For the first twenty years of my life, September 11th was always a red letter day – my big sister’s birthday. Ten years ago, today’s date acquired a much larger significance. Every American (and I suspect many non-Americans) remembers exactly where they were and every detail of that day.
Ten years ago today, I was a junior in college, studying abroad in London. It was the middle of the afternoon for us, and we were in a literature class when our program administrator came in and whispered to the professor that something had happened in New York, that a plane had hit the World Trade Center, and they thought it was probably terrorism. They decided that the students shouldn’t leave the school building because they did not know if Americans abroad may be targeted next, and our student housing was located in a heavily Middle Eastern neighborhood which they thought may be unsafe for us. (They couldn’t have been more wrong, but more on that later.) Class was quickly canceled, and most of us devoted our attention to trying to help contact a classmate’s brother who worked in the World Trade Center, who turned out to be fine. The internet went down, it was difficult to get a phone connection, and we had no television or radio. So we spent about 6 hours only getting bits and pieces of news, much of which turned out to be rumors and hearsay. For instance, we heard that the White House had been hit by a plane and that Dick Cheney was dead. We also heard that there were 12 planes in the air headed for the 12 largest American cities. Our professor told us about his dramatic brush with terrorism – he had been on a hijacked plane in the 1970s and held as a hostage at the Entebbe Airport in Uganda, and he told us all about his time in captivity, interactions with the hijackers and other hostages, and eventual release. It was an incredible story, and engaging enough that it helped us get through the long hours with little news about what was unfolding in the U.S. that day.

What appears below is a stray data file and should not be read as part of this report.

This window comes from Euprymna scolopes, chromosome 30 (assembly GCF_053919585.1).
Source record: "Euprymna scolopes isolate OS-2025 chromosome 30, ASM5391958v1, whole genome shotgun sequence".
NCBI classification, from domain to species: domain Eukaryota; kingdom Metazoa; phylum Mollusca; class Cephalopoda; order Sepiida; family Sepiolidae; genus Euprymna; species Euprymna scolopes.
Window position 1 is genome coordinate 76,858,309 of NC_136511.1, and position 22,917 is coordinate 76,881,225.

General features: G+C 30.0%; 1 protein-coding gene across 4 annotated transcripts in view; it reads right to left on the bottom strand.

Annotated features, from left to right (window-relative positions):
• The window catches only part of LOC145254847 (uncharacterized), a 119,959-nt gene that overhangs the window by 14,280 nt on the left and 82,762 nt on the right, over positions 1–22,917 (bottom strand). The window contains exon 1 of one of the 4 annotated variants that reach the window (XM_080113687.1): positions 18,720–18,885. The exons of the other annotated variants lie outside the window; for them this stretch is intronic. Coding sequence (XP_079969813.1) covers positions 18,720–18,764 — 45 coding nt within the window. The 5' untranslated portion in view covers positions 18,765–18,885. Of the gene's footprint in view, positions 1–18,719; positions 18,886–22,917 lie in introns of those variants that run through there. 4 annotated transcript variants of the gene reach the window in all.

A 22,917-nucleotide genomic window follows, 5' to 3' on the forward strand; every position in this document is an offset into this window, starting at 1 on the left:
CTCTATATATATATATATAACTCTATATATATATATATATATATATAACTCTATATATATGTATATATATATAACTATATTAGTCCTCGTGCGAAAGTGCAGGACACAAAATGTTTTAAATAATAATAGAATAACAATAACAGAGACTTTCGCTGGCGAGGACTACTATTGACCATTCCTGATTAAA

Finally, we allowed to return to our flats. We were all glued to the television for hours, watching the footage of the towers falling, hearing for the first time the story of the heroic passengers who crashed Flight 93 in an unpopulated area, sparing unknown lives. We watched President Bush declare to the world that we would bring those responsible to justice. We watched Prime Minster Tony Blair promise that Britain would stand strong alongside America in the fight against terrorism. Then, like so many Britons after a major event, we went to the pub, where the locals awaited us young Americans with open arms (and open tabs). I will never forget the generosity of the people of London and how openly they grieved with us. On September 12th, the man who made sandwiches at the local deli stepped out from behind the counter to comfort and embrace me and my classmates. Several days later, I visited the U.S Embassy, which was covered with thousands of flowers, t-shirts and hats emblazoned with FDNY, NYPD, and the New York Yankees (ugh), and hundreds of messages of hope and love. Londoners waited in line for hours to sign a book of condolences that was to be sent to the White House. I know that in the days following 9/11, many of my friends and family members back in the U.S. experienced a surge of American pride and community. I had a very different experience. I was able to witness firsthand the sentiment expressed by the whole world: “Today, we are all Americans.”
I will be forever grateful to the heroes of 9/11, and in my mind that includes not only the many who risked their lives to pull people out of the wreckage at ground zero, but also those who offered a simple hug to a scared young American girl, far away from home.